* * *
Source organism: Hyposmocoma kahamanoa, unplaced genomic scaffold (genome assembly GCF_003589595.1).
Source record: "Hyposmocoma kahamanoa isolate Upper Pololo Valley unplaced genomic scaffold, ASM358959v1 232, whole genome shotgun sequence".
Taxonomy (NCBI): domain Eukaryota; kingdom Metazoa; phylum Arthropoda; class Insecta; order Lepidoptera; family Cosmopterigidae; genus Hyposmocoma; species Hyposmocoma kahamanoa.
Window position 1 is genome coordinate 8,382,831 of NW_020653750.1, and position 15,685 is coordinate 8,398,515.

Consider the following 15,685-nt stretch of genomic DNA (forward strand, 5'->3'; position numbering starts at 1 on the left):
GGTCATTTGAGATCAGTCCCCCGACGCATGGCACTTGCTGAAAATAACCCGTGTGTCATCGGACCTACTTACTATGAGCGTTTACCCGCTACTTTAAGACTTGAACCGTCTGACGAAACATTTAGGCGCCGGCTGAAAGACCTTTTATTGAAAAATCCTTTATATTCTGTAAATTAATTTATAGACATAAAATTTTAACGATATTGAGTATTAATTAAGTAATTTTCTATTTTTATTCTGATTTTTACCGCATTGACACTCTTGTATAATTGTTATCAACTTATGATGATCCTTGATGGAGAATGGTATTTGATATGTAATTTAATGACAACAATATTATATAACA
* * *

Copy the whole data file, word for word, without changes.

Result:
Source organism: Hyposmocoma kahamanoa, unplaced genomic scaffold (genome assembly GCF_003589595.1).
Source record: "Hyposmocoma kahamanoa isolate Upper Pololo Valley unplaced genomic scaffold, ASM358959v1 232, whole genome shotgun sequence".
Taxonomy (NCBI): domain Eukaryota; kingdom Metazoa; phylum Arthropoda; class Insecta; order Lepidoptera; family Cosmopterigidae; genus Hyposmocoma; species Hyposmocoma kahamanoa.
Window position 1 is genome coordinate 8,382,831 of NW_020653750.1, and position 15,685 is coordinate 8,398,515.

Consider the following 15,685-nt stretch of genomic DNA (forward strand, 5'->3'; position numbering starts at 1 on the left):
GGTCATTTGAGATCAGTCCCCCGACGCATGGCACTTGCTGAAAATAACCCGTGTGTCATCGGACCTACTTACTATGAGCGTTTACCCGCTACTTTAAGACTTGAACCGTCTGACGAAACATTTAGGCGCCGGCTGAAAGACCTTTTATTGAAAAATCCTTTATATTCTGTAAATTAATTTATAGACATAAAATTTTAACGATATTGAGTATTAATTAAGTAATTTTCTATTTTTATTCTGATTTTTACCGCATTGACACTCTTGTATAATTGTTATCAACTTATGATGATCCTTGATGGAGAATGGTATTTGATATGTAATTTAATGACAACAATATTATATAACA